Over the next three years the fellows will explore the topics of comic creation, science journalism, child nutrition, inclusion and equity in science.
- Sara Kenney is an experienced broadcaster and comic creator. She has previously produced a comic, Surgeon X(opens in a new tab), and a short film, Angels and Ghosts(opens in a new tab), both funded by Wellcome. Sara will use her fellowship to explore how comic creators, biomedical scientists, medical humanities experts and comic audiences can interact, with the hope of inspiring and empowering people from traditionally different worlds.
- Alok Jha is a journalist, author and broadcaster. He has worked as a science correspondent for over 15 years and written several popular science books. He also founded and has presented the Guardian’s award-winning Science Weekly(opens in a new tab) podcast. Alok aims to use his fellowship to experiment with technology and reimagine models of science journalism.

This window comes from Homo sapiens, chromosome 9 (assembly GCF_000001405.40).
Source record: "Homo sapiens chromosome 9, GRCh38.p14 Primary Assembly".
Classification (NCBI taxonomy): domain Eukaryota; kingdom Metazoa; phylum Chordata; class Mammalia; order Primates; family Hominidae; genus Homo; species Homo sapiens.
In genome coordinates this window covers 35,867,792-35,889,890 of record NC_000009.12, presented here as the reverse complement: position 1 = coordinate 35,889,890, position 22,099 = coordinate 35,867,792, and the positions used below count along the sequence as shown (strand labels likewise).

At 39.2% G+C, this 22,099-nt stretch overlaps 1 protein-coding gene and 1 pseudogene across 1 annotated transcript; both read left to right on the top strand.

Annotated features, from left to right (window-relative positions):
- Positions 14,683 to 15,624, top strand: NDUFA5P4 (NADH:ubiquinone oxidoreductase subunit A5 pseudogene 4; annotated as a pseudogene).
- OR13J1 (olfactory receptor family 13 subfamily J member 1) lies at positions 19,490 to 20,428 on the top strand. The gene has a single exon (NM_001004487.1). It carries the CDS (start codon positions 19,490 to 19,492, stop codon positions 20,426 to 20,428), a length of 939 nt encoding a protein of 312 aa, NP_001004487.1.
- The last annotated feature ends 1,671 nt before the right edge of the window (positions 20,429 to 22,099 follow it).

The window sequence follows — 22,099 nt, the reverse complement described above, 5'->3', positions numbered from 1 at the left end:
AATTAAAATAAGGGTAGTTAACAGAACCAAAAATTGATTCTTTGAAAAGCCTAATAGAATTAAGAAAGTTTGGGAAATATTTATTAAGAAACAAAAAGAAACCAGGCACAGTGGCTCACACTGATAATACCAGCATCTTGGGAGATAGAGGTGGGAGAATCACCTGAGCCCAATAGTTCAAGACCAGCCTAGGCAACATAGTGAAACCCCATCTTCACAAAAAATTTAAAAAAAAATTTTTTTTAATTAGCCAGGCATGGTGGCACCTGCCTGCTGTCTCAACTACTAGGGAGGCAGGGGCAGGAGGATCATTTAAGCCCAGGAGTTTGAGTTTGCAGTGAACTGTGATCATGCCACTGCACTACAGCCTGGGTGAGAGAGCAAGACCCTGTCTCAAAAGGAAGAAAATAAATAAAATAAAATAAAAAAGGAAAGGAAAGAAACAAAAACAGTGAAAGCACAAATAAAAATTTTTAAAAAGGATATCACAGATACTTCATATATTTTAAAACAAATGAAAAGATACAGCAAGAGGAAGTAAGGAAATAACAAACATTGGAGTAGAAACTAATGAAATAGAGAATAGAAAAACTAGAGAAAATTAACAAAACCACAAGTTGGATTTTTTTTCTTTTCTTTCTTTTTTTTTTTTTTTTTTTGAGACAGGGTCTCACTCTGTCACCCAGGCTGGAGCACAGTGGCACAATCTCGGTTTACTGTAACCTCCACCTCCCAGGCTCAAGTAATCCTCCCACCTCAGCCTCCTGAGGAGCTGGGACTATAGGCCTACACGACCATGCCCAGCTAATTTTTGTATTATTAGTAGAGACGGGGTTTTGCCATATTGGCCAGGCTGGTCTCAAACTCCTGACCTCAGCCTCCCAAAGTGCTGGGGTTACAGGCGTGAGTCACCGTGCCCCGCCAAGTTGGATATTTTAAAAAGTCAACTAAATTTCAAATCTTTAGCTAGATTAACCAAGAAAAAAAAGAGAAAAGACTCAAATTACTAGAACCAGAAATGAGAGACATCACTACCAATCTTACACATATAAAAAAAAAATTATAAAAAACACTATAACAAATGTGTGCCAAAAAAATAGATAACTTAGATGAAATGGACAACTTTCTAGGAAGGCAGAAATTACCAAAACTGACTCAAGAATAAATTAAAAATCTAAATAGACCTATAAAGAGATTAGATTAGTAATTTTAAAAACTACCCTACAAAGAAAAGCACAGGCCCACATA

- Anita Shervington is a community engagement consultant and Director of Community Perspectives, an emerging organisation dedicated to creating equity within and through STEM. Anita wants to use her fellowship to continue her exploration of how science can be driven by social justice and powered by inclusive, equitable and culturally relevant research.
- Elizabeth Kimani is a research scientist in child nutrition at the African Population and Health Research Centre(opens in a new tab). Her fellowship will focus on public engagement around the right to food and nutrition, particularly for the urban poor and other vulnerable populations in Kenya and Africa. Elizabeth hopes her fellowship will empower communities with agency and dignity.
- Nabeel Petersen, experienced participatory and collaborative facilitator, will use his fellowship to challenge existing biomedical engagement practice and to develop community participation in science in South Africa. He will focus on developing inclusive collaborations and co-design processes with street arts to make science more accessible and relatable.
Our Engagement Fellowships scheme has been running for seven years. It supports leaders across a wide range of disciplines who are looking to develop their practice.
Previous fellows have used their fellowships to explore new ways of thinking about science and its wider cultural contexts. Their projects have explored poetry, citizen science, art, TV presenting and writing, consciousness, disability and inclusive spaces for public discussion.